Monday, May 14, 2007

GARCIA'S HEART by Liam Durcan (2007)

Durcan's first novel is now on my list of top ten contemporary novels. I had only intended to dip into it this weekend and instead dove headfirst, reluctant to come up for air.

Dr. Hernan Garcia is on trial for crimes against humanity committed in the 1980s in Honduras. Patrick Lazerenko, a neurologist with previously close ties to Garcia's family, finds himself taking a leave of absence and travelling to the Hague where he tries to reconcile his understanding of this man who had been so kind and generous to him in the past.

The book appealed to me on many levels--as an exploration of a complicated man; as a travelogue of the Hague (where I roamed last March); as a bildungsroman; as a lesson in medical terminology...I am particularly interested now in neurological terms because a dear friend has been recently diagnosed with inoperable brain cancer; as a riff on man's inhumanity to man.....and the kindness of strangers.

Really, it's such a brilliant book. And beautifully written. All discerning readers should pick up a copy of Liam Durcan's GARCIA'S HEART.

THE FALLS by Ian Rankin (2001)

As part of my newfound obsession in reading everything Rankin before October 17th (including the newly serialized story OPEN DOORS in this past weekend's Sunday New York Times Book Review), I devoured THE FALLS. What I've come to expect with Rankin in his storytelling are broad allusions to poetry and witty use of music and lyrics to amplify mood and character development.

The daughter of a banker disappears and a bizarre little coffin is found at the fall near her family estate. Both Rebus and his partner DC Clarke are put on the case and they discover a creepy online correspondence between "Flip" and someone who refers to himself only as "Quizmaster." Siobhan contacts him and is led on an eerie journey that finds her combing the Edinburgh streets for the next cryptic clue, hoping to reveal the truth about what has happened to Flip.

A dottering retired pathologist, a dissheveled ex-boyfriend, a loopy potter, a godfather with a questionably close relationship to the victim and a medical student with a likely grudge round out the cast of potential suspects in this typically gripping narrative.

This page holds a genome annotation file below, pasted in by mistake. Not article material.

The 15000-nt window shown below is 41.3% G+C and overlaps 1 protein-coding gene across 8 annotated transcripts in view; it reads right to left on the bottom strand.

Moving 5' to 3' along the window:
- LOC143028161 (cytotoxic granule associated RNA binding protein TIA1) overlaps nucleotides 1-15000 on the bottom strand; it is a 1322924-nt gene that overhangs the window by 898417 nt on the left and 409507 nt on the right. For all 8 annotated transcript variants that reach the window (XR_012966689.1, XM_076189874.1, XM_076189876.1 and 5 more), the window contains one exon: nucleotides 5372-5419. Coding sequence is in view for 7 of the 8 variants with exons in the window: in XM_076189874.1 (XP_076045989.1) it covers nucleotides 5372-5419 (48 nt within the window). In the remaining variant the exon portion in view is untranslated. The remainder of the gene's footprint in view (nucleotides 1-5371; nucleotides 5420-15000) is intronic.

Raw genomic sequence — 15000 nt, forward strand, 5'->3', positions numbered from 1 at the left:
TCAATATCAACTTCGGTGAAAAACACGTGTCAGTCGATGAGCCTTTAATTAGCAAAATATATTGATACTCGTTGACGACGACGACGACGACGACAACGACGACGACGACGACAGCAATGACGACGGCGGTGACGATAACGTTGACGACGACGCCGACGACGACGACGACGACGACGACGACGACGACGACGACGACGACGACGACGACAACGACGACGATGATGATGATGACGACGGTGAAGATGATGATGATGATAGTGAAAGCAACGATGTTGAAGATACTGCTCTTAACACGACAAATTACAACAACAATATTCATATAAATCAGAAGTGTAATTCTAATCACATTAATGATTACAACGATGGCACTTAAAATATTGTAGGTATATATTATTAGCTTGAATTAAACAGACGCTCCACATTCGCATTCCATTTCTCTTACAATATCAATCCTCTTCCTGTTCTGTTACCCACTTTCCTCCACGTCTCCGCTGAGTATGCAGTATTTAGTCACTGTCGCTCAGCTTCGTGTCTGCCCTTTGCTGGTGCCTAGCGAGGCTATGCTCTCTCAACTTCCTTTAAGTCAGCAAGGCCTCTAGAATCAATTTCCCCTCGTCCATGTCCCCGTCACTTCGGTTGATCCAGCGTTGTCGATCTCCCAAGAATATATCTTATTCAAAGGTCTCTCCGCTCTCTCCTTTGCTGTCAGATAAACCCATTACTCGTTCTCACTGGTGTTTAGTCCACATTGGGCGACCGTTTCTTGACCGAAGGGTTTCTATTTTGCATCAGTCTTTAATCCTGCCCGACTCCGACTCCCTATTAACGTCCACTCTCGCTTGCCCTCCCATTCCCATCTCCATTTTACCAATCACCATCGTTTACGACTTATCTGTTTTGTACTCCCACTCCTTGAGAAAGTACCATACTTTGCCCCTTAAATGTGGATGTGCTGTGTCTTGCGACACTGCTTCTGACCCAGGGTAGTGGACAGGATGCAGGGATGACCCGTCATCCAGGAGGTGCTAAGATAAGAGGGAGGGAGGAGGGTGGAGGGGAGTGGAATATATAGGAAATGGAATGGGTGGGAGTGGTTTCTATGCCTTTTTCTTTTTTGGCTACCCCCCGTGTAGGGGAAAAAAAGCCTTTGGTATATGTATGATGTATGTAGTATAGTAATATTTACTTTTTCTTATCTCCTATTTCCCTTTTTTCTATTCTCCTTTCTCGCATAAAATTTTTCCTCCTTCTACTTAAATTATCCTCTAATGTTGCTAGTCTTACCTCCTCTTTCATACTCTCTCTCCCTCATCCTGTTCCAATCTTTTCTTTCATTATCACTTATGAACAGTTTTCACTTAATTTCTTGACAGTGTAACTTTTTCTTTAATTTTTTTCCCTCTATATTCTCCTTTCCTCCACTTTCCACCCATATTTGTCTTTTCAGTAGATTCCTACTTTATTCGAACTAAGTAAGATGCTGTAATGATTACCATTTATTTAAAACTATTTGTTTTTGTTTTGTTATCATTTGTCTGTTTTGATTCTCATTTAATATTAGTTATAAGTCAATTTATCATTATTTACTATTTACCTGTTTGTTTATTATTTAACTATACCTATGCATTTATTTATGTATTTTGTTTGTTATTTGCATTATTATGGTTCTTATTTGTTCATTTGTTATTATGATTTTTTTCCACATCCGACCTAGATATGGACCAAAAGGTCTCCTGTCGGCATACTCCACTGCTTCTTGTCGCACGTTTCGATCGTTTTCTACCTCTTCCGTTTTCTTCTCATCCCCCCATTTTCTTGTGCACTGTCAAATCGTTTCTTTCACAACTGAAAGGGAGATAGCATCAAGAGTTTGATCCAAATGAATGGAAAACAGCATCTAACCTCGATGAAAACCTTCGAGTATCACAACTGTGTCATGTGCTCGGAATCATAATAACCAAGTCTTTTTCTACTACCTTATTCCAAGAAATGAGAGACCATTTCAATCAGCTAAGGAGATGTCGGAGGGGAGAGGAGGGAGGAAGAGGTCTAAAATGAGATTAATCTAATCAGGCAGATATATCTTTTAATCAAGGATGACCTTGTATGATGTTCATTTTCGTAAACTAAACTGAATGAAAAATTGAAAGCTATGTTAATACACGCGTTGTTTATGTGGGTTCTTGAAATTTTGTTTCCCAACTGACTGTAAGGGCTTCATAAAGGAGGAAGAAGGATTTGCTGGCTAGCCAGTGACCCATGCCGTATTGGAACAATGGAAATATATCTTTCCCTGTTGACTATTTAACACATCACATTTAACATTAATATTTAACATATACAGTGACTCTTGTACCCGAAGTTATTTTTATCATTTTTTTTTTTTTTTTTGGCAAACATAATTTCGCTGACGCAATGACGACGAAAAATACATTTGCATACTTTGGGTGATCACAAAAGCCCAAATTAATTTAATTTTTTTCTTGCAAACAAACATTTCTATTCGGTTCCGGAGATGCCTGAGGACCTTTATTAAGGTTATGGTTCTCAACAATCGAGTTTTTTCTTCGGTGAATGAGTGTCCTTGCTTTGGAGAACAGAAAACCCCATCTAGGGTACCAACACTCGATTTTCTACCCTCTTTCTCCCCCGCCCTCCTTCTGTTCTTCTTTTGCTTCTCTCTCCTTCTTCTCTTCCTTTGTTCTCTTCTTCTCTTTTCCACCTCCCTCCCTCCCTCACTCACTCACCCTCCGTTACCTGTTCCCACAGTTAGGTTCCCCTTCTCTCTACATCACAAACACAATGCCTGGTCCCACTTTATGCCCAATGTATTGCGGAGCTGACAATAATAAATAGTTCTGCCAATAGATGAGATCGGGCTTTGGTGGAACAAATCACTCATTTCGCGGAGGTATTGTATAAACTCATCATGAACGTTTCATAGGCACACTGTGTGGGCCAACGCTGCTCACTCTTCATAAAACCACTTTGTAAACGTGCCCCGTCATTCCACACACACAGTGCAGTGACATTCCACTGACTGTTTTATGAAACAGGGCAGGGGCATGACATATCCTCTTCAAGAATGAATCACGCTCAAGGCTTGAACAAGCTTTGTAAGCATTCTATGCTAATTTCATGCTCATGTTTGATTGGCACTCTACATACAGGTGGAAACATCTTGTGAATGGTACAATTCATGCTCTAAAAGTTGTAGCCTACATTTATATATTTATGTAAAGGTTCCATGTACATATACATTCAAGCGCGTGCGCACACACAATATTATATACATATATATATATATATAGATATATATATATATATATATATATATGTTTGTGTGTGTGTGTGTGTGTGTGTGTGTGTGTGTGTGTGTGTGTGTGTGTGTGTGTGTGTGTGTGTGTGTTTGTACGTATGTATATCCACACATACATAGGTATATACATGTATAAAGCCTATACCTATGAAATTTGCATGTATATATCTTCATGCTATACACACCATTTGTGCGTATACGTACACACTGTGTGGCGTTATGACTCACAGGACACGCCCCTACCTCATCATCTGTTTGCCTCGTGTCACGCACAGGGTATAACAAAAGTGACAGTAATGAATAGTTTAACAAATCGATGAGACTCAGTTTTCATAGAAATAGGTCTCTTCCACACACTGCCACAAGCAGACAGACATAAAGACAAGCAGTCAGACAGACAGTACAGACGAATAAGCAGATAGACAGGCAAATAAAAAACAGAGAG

I WAS A CHILD OF HOLOCAUST SURVIVORS by Bernice Eisenstein (2006)

This graphic memoir distills, through text and illustration, Eisenstein's memories of her 1950s childhood in Toronto with her Yiddish-speaking parents, whose often unspoken experiences of war were nevertheless always present. Remarkably, her parents met in Auschwitz , near the end of the war and were married shortly after Liberation.

With poignancy and searing honesty, Eisenstein explores with ineffable sadness the bittersweet humour her childhood growing up in the shadow of the Holocaust.I was especially moved by her mother's account of what happened to her at Auschwitz as transcribed by Eisenstein from the videotape interview made for Steven Spielberg's Shoah project.

This haunting, visually ravishing graphic memoir speaks universally about memory, loss and recovery of the past through storytelling.

Bernice Eisenstein will talk about her book and show accompanying images on Tuesday May 15th at 7:30 p.m. at Royal St. George's College in Toronto.

OUTCAST by Jose Latour (2007)

In this hard-boiled, crime novel Havana is beautiful, rundown and home to Elliot Steil, an English teacher barely eking out a living in Cuba. As much as he loves his country, it frustrates and disappoints him. So, when a man claiming to be a friend of his estranged American father offers Elliot a way off the island, he reluctantly agrees.

Steill makes it to Miami, but not as he had planned. You would think the difficulties were well behind him by the time he washes ashore, but not so. He combs Miami's mean streets for the man who deceived him and the reason why he was so horribly betrayed. He finds that the new world is a dysfunctional free-market flipside of communist Cuba-- both brimming with greed, corruption and explosive violence, but also with the kindness of strangers so unexpected that it's wrenching.

Wednesday, May 02, 2007

RESURRECTION MEN by Ian Rankin (2001)

Since Ian Rankin has agreed to appear in a PEN Canada event I am co-chairing in October 2007, I am reading as many of his novels as I can. His Inspector Rebus appeals to me immensely with his penchant for writing poetry, drinking single malt and listening to The Stones.

In RESURRECTION MAN, Rebus is sent to be "re-trained" at the police college for having tossed a cup of coffee in the direction of his boss Gil Temple. There, he works on a cold case with other miscreants throughout the force. It soon becomes clear that Rebus is there undercover to try to expose some dirty cops.

In the subplot, Rebus's partner, Siobhan gets close to a prostitute who is slashed by her ex-boyfriend and dies in her arms. She thinks that mobster Gerry Cafferty is behind it all, but this time, he's not.

Typically engaging and provocative, RESURRECTION MEN is worth a weekend.